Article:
At the beginning of the month, Michael presented a poster at the Division of Planetary Sciences Conference in National Harbor Maryland. He digitally archived his poster so that we can share it with all of you. As you can see we’re nearly finished with the pipeline that combines the multiple individual volunteer markings to identify fans and blotches. You can find the high resolution version of the poster here.
Thanks to Talk moderator Andy (wassock), we have a handy map that overlays previous plots I’ve made of the locations of the HiRISE images being focused on by Planet Four and the CTX images that are being searched on Planet Four: Terrains. He’s also marked some of the target of interest areas like Ithaca, Inca City, Manhattan, and Giza that we’ve been trying to focus on over the past two years on Planet Four.
Andy overlays the plot on top of the geologic map of the Martian South Pole produced by the United States Geological Survey that’s been discussed on Planet Four: Terrains Talk. You can find more details about it here.
You might have seen an image like the one above while classifying on Planet Four: Terrains. It reminds me of Jackson Pollock’s painting style. Those dark lines crisscrossing the image are actually dust devil tracks. Dust devils are mini-tornadoes on the surface of Mars, kicking up and clearing dust in their paths. Dust devils exist in the plains and deserts on Earth. The Martian equivalent can be considerably bigger than those found on Earth. Their tracks can be seen from orbit in images from CTX and other cameras.
Here’s what dust devils look like from orbit. This image was captured by the HiRISE camera on Mars Reconnaissance Orbiter.
Dust devils have been caught in the act on the ground in the mid-latitudes by several robotic rovers and landers including the Mars Exploration Rovers (Opportunity and Spirit). Actually Spirit and Opportunity have had dust devils pass over them, cleaning their solar panels. Below was a series of dust devils passing through nearby the Spirit rover in Gusev crater.
You might be wondering why we don’t ask you to mark these in the main Planet Four: Terrains interface. The reason is because they’re so ubiquitous that a full map of their locations isn’t needed, but if you’re interested you can identify images like this on Talk using the #dustdeviltracks hashtag.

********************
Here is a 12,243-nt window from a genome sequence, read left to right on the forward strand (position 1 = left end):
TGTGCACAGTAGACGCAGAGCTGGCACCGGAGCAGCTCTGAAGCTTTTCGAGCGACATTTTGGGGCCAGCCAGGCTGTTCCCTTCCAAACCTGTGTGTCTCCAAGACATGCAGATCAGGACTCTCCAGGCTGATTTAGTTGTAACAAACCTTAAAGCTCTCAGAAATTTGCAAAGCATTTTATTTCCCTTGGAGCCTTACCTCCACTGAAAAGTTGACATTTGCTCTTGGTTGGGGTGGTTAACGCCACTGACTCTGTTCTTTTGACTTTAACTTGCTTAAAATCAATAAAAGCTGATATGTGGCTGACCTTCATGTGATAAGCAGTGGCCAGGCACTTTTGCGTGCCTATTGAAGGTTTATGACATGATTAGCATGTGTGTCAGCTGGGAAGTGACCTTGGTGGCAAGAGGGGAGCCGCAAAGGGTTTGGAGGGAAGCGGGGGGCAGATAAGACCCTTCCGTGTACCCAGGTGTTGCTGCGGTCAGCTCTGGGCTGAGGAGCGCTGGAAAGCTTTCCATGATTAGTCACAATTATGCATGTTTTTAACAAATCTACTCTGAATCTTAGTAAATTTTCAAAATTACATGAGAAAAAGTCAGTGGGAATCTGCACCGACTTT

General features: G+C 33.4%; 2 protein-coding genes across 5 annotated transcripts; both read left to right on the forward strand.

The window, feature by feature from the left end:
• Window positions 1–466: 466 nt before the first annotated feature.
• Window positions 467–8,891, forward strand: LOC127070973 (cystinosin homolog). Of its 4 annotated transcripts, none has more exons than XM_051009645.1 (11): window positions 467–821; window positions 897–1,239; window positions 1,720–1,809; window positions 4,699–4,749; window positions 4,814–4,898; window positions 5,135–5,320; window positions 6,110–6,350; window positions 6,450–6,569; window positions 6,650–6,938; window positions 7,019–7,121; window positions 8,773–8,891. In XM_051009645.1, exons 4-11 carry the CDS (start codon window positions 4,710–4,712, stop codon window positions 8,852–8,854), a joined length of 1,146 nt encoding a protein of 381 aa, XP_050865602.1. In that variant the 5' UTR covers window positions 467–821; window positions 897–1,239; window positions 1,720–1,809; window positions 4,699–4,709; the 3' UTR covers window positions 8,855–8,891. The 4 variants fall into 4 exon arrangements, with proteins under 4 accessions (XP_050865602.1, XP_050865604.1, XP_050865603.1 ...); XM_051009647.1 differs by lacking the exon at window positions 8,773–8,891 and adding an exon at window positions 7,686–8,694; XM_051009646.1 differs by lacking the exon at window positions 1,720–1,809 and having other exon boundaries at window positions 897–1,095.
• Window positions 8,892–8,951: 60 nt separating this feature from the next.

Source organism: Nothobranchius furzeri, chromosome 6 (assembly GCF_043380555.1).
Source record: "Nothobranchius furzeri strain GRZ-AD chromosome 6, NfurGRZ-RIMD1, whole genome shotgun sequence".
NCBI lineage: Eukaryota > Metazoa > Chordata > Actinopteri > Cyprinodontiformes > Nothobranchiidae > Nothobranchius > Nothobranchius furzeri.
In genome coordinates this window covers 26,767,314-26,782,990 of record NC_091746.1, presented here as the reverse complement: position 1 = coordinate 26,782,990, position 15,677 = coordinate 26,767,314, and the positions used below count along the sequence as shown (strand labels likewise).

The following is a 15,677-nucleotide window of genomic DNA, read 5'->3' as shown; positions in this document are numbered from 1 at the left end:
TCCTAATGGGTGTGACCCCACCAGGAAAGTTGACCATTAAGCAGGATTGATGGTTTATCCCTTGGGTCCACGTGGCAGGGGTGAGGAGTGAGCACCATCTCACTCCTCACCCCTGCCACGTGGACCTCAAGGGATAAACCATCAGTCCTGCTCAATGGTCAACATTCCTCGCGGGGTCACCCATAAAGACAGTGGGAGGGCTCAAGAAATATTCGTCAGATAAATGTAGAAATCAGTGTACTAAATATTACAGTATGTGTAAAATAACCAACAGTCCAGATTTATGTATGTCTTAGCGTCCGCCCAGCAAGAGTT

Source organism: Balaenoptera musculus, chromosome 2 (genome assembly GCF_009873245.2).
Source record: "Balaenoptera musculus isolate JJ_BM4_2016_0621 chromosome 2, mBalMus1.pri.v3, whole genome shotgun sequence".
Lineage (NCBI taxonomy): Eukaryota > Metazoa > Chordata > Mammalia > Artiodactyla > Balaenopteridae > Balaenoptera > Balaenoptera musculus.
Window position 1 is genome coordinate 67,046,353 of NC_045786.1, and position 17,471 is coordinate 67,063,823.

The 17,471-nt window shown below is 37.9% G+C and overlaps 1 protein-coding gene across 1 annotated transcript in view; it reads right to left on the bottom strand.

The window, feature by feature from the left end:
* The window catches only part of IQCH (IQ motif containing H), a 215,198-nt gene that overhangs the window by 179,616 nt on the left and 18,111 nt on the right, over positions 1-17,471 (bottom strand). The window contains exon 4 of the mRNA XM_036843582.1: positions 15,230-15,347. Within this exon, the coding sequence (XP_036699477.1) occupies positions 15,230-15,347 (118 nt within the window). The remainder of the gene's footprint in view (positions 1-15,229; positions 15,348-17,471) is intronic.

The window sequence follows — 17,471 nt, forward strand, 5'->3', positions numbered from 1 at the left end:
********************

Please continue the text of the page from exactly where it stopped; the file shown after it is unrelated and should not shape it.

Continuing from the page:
Thanks to volunteer o0ohando0o for spotting this image and posting about it on Planet Four: Terrains Talk. You can find more examples of dust devil tracks as well as other things you might encounter in the Planet Four: Terrains images in our Site Guide.
Greeting from somewhere over the Pacific ocean. I’m on a plane headed for the National Harbor, Maryland for the American Astronomical Society’s Division of Planetary Sciences (DPS) meeting. This is one of the largest yearly gathering of planetary scientists in the world with people presenting work on a wide variety of topics including the Jovian satellites, comets, Mars, exoplanets, and Kuiper belt objects.
The entire core Planet Four science team will be attending the meeting this year, and Michael will presenting a poster on Planet Four and some new preliminary results. As the team is scattered in a few different places, this is the first time that we all will be in the same room together. We’ve mostly been working together remotely thanks to Skype, email, twitter, and telecons, with a few individual visits interspersed over the past few years.
DPS will be an intense week of talks, posters, cool new science results, catching up with collaborators, and saying hello to old friends. I’m looking forward to it and to the Planet Four team dinner we have scheduled later in the week to to plan the coming months of data reduction and most importantly to sit down to all work on the final tasks for the first paper.
You can follow along with all the latest news and happenings from DPS attendees tweeting with the hasthag #DPS15